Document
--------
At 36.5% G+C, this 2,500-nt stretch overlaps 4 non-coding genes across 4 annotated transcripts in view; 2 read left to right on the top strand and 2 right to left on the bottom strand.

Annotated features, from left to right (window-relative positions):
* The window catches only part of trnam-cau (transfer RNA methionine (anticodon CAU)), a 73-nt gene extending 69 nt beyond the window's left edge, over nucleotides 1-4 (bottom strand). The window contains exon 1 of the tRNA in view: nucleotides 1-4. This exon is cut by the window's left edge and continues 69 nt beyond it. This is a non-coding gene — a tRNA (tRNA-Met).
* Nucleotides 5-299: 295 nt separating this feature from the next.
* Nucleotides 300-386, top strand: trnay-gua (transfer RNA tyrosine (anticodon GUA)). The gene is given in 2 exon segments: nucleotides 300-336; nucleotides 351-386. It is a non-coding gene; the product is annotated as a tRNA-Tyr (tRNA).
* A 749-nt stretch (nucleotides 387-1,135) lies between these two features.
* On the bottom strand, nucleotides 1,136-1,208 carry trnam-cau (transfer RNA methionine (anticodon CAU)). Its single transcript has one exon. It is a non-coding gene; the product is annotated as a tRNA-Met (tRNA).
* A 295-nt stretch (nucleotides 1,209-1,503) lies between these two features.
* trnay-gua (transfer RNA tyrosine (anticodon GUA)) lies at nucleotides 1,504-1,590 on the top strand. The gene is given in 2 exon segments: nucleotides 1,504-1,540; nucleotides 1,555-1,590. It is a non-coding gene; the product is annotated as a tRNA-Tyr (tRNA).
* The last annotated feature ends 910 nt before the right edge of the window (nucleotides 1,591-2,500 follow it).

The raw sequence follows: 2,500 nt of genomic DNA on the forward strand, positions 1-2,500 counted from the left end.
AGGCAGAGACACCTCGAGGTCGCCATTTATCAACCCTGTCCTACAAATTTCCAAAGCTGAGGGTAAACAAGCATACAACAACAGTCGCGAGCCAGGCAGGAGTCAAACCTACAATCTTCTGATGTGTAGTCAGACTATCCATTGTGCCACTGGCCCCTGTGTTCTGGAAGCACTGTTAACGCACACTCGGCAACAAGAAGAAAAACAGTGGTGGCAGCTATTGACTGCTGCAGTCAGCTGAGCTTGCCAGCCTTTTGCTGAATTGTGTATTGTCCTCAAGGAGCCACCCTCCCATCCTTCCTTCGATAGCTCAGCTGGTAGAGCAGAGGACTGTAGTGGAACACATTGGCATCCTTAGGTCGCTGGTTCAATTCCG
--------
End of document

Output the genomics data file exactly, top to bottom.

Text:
At 36.5% G+C, this 2,500-nt stretch overlaps 4 non-coding genes across 4 annotated transcripts in view; 2 read left to right on the top strand and 2 right to left on the bottom strand.

Annotated features, from left to right (window-relative positions):
* The window catches only part of trnam-cau (transfer RNA methionine (anticodon CAU)), a 73-nt gene extending 69 nt beyond the window's left edge, over nucleotides 1-4 (bottom strand). The window contains exon 1 of the tRNA in view: nucleotides 1-4. This exon is cut by the window's left edge and continues 69 nt beyond it. This is a non-coding gene — a tRNA (tRNA-Met).
* Nucleotides 5-299: 295 nt separating this feature from the next.
* Nucleotides 300-386, top strand: trnay-gua (transfer RNA tyrosine (anticodon GUA)). The gene is given in 2 exon segments: nucleotides 300-336; nucleotides 351-386. It is a non-coding gene; the product is annotated as a tRNA-Tyr (tRNA).
* A 749-nt stretch (nucleotides 387-1,135) lies between these two features.
* On the bottom strand, nucleotides 1,136-1,208 carry trnam-cau (transfer RNA methionine (anticodon CAU)). Its single transcript has one exon. It is a non-coding gene; the product is annotated as a tRNA-Met (tRNA).
* A 295-nt stretch (nucleotides 1,209-1,503) lies between these two features.
* trnay-gua (transfer RNA tyrosine (anticodon GUA)) lies at nucleotides 1,504-1,590 on the top strand. The gene is given in 2 exon segments: nucleotides 1,504-1,540; nucleotides 1,555-1,590. It is a non-coding gene; the product is annotated as a tRNA-Tyr (tRNA).
* The last annotated feature ends 910 nt before the right edge of the window (nucleotides 1,591-2,500 follow it).

The raw sequence follows: 2,500 nt of genomic DNA on the forward strand, positions 1-2,500 counted from the left end.
AGGCAGAGACACCTCGAGGTCGCCATTTATCAACCCTGTCCTACAAATTTCCAAAGCTGAGGGTAAACAAGCATACAACAACAGTCGCGAGCCAGGCAGGAGTCAAACCTACAATCTTCTGATGTGTAGTCAGACTATCCATTGTGCCACTGGCCCCTGTGTTCTGGAAGCACTGTTAACGCACACTCGGCAACAAGAAGAAAAACAGTGGTGGCAGCTATTGACTGCTGCAGTCAGCTGAGCTTGCCAGCCTTTTGCTGAATTGTGTATTGTCCTCAAGGAGCCACCCTCCCATCCTTCCTTCGATAGCTCAGCTGGTAGAGCAGAGGACTGTAGTGGAACACATTGGCATCCTTAGGTCGCTGGTTCAATTCCG